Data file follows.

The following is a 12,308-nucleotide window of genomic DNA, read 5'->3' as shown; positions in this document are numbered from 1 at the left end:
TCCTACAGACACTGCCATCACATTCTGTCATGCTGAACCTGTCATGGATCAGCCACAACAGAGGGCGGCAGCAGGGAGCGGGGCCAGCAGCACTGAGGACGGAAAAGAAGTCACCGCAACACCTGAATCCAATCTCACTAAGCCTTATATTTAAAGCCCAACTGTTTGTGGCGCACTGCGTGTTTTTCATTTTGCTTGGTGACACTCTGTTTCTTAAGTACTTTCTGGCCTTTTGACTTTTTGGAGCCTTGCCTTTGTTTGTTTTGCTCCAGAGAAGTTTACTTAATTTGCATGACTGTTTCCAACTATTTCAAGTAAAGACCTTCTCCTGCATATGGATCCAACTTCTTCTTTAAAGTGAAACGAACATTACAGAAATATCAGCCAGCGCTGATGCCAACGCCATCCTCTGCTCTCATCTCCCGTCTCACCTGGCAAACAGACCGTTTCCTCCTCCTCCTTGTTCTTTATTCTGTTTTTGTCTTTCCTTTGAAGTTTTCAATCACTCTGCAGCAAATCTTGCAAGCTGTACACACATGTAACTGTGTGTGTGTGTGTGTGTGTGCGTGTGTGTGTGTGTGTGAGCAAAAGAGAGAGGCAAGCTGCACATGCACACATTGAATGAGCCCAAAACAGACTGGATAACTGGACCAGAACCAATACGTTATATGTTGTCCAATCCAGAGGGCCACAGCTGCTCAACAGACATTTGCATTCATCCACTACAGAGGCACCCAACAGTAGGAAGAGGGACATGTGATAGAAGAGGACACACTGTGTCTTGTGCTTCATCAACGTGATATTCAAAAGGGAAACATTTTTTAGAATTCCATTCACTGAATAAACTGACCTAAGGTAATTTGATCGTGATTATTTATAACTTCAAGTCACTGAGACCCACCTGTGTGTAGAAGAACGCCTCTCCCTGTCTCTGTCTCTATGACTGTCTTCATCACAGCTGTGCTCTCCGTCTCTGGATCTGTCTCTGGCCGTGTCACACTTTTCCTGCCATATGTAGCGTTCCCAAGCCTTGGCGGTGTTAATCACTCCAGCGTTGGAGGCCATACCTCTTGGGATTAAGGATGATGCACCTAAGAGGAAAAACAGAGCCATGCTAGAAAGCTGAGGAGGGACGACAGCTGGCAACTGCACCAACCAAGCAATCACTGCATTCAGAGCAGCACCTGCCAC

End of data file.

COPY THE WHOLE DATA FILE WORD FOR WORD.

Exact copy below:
The following is a 12,308-nucleotide window of genomic DNA, read 5'->3' as shown; positions in this document are numbered from 1 at the left end:
TCCTACAGACACTGCCATCACATTCTGTCATGCTGAACCTGTCATGGATCAGCCACAACAGAGGGCGGCAGCAGGGAGCGGGGCCAGCAGCACTGAGGACGGAAAAGAAGTCACCGCAACACCTGAATCCAATCTCACTAAGCCTTATATTTAAAGCCCAACTGTTTGTGGCGCACTGCGTGTTTTTCATTTTGCTTGGTGACACTCTGTTTCTTAAGTACTTTCTGGCCTTTTGACTTTTTGGAGCCTTGCCTTTGTTTGTTTTGCTCCAGAGAAGTTTACTTAATTTGCATGACTGTTTCCAACTATTTCAAGTAAAGACCTTCTCCTGCATATGGATCCAACTTCTTCTTTAAAGTGAAACGAACATTACAGAAATATCAGCCAGCGCTGATGCCAACGCCATCCTCTGCTCTCATCTCCCGTCTCACCTGGCAAACAGACCGTTTCCTCCTCCTCCTTGTTCTTTATTCTGTTTTTGTCTTTCCTTTGAAGTTTTCAATCACTCTGCAGCAAATCTTGCAAGCTGTACACACATGTAACTGTGTGTGTGTGTGTGTGTGTGCGTGTGTGTGTGTGTGTGAGCAAAAGAGAGAGGCAAGCTGCACATGCACACATTGAATGAGCCCAAAACAGACTGGATAACTGGACCAGAACCAATACGTTATATGTTGTCCAATCCAGAGGGCCACAGCTGCTCAACAGACATTTGCATTCATCCACTACAGAGGCACCCAACAGTAGGAAGAGGGACATGTGATAGAAGAGGACACACTGTGTCTTGTGCTTCATCAACGTGATATTCAAAAGGGAAACATTTTTTAGAATTCCATTCACTGAATAAACTGACCTAAGGTAATTTGATCGTGATTATTTATAACTTCAAGTCACTGAGACCCACCTGTGTGTAGAAGAACGCCTCTCCCTGTCTCTGTCTCTATGACTGTCTTCATCACAGCTGTGCTCTCCGTCTCTGGATCTGTCTCTGGCCGTGTCACACTTTTCCTGCCATATGTAGCGTTCCCAAGCCTTGGCGGTGTTAATCACTCCAGCGTTGGAGGCCATACCTCTTGGGATTAAGGATGATGCACCTAAGAGGAAAAACAGAGCCATGCTAGAAAGCTGAGGAGGGACGACAGCTGGCAACTGCACCAACCAAGCAATCACTGCATTCAGAGCAGCACCTGCCAC